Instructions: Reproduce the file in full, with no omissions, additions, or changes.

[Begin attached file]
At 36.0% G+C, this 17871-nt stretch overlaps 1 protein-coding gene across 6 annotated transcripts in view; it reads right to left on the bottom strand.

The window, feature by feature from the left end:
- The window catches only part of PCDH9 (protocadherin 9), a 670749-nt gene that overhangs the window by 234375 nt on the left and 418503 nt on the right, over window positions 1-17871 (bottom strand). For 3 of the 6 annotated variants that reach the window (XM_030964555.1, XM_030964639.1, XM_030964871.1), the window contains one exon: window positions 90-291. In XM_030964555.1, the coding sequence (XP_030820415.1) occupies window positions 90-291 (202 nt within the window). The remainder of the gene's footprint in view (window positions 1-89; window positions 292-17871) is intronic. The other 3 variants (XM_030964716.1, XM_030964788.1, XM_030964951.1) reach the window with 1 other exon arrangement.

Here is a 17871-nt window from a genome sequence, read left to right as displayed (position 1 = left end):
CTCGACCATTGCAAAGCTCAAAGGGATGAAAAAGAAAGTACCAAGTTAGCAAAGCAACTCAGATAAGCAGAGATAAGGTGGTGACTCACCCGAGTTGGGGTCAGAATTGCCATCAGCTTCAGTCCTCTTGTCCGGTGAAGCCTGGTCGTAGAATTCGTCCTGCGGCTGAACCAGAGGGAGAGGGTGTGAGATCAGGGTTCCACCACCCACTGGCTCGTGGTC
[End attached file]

At 36.0% G+C, this 17871-nt stretch overlaps 1 protein-coding gene across 6 annotated transcripts in view; it reads right to left on the bottom strand.

The window, feature by feature from the left end:
- The window catches only part of PCDH9 (protocadherin 9), a 670749-nt gene that overhangs the window by 234375 nt on the left and 418503 nt on the right, over window positions 1-17871 (bottom strand). For 3 of the 6 annotated variants that reach the window (XM_030964555.1, XM_030964639.1, XM_030964871.1), the window contains one exon: window positions 90-291. In XM_030964555.1, the coding sequence (XP_030820415.1) occupies window positions 90-291 (202 nt within the window). The remainder of the gene's footprint in view (window positions 1-89; window positions 292-17871) is intronic. The other 3 variants (XM_030964716.1, XM_030964788.1, XM_030964951.1) reach the window with 1 other exon arrangement.

Here is a 17871-nt window from a genome sequence, read left to right as displayed (position 1 = left end):
CTCGACCATTGCAAAGCTCAAAGGGATGAAAAAGAAAGTACCAAGTTAGCAAAGCAACTCAGATAAGCAGAGATAAGGTGGTGACTCACCCGAGTTGGGGTCAGAATTGCCATCAGCTTCAGTCCTCTTGTCCGGTGAAGCCTGGTCGTAGAATTCGTCCTGCGGCTGAACCAGAGGGAGAGGGTGTGAGATCAGGGTTCCACCACCCACTGGCTCGTGGTC